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Winnie Mandela, former wife of Nelson Mandela, dies at 81

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Winnie Mandela, the former wife of South African anti-apartheid icon Nelson Mandela, died on Monday at the age of 81, triggering an outpouring of tributes to one of the country’s defining and most divisive figures.

She died in a Johannesburg hospital after a long illness, family spokesman Victor Dlamini said in a statement.

Winnie Mandela, who was married to Nelson Mandela for 38 years, played a high-profile role in the struggle to end white-minority rule but her place in history was stained by controversy and accusations of violence. (AFP)


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African women join in a demonstration in South Africa, Aug. 16, 1962, demanding the release of Nelson Mandela, former secretary of the banned African National Congress, who appeared in court on a charge of incitement. The women, together with Winnie Mandela, chanted “Down with Verwoerd” on the steps of the Johannesburg City Hall. (Photo: Dennis Lee Royle/AP)

Sen. Edward Kennedy made an emotional visit to banned Mrs. Winnie Mandela, who is the wife of Africa National Congress (ANC) leader Nelson Mandela in Brandfort, South Africa, on Jan 9, 1985. Nelson Mandela has been in prison for more than 20 years. The senator said that Winnie Mandela was courageous and concerned for her country. (Photo: Greg English/Reuters)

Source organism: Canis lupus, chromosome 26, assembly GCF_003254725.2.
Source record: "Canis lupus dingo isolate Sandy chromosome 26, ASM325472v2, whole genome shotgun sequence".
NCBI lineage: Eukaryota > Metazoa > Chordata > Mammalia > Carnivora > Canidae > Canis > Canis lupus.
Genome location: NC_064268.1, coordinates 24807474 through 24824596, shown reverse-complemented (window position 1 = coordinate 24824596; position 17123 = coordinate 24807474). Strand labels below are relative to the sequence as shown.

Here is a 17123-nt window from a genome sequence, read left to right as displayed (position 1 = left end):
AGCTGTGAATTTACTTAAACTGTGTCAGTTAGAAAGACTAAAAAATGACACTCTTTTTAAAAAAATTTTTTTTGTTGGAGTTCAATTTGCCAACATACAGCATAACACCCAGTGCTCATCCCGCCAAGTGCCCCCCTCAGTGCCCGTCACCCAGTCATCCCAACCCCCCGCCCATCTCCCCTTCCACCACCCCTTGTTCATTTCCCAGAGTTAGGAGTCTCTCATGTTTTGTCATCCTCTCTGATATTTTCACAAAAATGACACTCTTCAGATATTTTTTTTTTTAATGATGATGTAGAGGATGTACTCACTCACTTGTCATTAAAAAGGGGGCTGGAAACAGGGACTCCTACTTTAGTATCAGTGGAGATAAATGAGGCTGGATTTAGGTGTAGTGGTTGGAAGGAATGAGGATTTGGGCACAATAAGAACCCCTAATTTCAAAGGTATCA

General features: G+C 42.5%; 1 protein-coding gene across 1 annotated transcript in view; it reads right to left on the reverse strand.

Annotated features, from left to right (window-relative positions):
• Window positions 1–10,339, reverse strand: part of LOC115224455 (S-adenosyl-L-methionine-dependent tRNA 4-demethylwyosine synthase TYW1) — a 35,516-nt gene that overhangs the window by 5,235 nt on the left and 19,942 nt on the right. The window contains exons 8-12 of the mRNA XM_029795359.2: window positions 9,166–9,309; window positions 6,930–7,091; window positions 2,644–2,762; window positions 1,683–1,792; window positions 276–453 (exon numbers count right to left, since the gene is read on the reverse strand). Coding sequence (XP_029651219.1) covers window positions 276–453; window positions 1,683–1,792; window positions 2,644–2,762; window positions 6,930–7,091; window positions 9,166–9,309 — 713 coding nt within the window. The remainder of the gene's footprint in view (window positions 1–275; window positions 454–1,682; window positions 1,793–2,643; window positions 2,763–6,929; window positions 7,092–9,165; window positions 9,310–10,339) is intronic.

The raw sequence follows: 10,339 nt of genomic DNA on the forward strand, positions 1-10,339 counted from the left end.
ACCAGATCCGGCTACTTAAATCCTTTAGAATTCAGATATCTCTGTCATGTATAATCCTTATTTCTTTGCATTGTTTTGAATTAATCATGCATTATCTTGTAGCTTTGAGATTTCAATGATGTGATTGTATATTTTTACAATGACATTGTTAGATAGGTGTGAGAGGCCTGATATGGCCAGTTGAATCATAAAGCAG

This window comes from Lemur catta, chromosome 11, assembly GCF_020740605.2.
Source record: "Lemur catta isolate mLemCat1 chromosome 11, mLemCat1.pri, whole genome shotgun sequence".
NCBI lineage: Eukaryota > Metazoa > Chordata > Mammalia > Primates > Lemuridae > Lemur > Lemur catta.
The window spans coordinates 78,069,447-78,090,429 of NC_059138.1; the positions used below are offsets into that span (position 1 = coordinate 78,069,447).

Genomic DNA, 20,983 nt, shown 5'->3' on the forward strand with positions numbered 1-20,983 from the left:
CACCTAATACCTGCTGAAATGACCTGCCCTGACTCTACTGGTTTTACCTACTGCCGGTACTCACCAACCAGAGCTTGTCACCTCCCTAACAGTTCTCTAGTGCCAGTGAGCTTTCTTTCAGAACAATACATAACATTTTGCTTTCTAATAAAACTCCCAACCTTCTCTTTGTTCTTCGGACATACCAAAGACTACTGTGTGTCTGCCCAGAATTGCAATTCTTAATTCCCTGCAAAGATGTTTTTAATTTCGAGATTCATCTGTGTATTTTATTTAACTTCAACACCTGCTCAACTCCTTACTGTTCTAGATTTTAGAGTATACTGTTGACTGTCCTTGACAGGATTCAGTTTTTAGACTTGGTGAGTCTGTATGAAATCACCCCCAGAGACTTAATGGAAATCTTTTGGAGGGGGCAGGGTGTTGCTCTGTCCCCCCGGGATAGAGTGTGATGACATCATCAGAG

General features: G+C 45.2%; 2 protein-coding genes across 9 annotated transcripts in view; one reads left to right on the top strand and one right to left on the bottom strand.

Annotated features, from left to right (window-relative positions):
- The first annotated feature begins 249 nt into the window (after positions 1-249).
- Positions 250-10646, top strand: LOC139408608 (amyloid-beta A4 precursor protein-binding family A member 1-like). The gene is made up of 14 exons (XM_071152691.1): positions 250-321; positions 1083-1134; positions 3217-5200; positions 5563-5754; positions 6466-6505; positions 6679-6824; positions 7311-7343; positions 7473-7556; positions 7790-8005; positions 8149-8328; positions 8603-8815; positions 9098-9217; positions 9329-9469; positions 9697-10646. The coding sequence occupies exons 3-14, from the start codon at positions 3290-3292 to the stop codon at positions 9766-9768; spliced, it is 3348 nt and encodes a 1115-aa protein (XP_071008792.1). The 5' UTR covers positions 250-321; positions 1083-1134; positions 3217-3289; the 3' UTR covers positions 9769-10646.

Winnie Mandela, with daughters Dlamini, left, and Zinzi, right, arrives at Cape Town’s airport on Sept. 11, 1985, on her way to visit her imprisoned husband, anti-apartheid activist Nelson Mandela. (Photo: Greg English/AP)

Winnie Mandela in traditional dress circa 1986. (Photo: David Turnley/Corbis/VCG via Getty Images)

Activist Winnie Mandela raises a clenched fist after appearing briefly in the Johannesburg Magistrate’s Court on Jan. 22, 1986. Mrs. Mandela, who was held by police in Soweto on Sunday for defying her banning order, was released on her own recognizance and ordered to appear in the Krugersdorp Magistrate’s Court, west of Johannesburg. (Photo: Greg English/AP)

Winnie Mandela, black activist and wife of jailed South African National Congress leader Nelson Mandela, carries the coffin of William Kotoyi at his funeral in Brandfort, South Africa, on April 5, 1986. In a speech there, she called for full sanctions against South Africa for its apartheid policies. (Photo: AP)

Winnie Mandela at an ANC rally in Soweto circa 1986. (Photo: Gideon Mendel/Corbis via Getty Images)

Winnie Mandela and Coretta Scott King, Sept. 1, 1986. (Photo: David Turnley/Corbis/VCG via Getty Images)

Winnie Mandela, wife of jailed African National Congress leader Nelson Mandela, announces plans for an open-air pop concert near Soweto to celebrate her husband’s 70th birthday on July 17, 1988. (Photo: John Parkin/AP)

Winnie Mandela, left, talks to recently released ANC leader Walter Sisulu, right, whose son Zwelakhe, editor of the New Nation newspaper under a banning order, may not attend public functions or work as a journalist, at a press conference on Nov. 11, 1989, on the possible suspension of the New Nation by the government. (Photo: Anna Zieminski/AP)

ANC leader Nelson Mandela and wife Winnie raising fists upon his release on Feb. 2, 1990, from Victor Verster prison after 27 years. (Photo: Allan Tannenbaum/The Life Images Collection/Getty Images)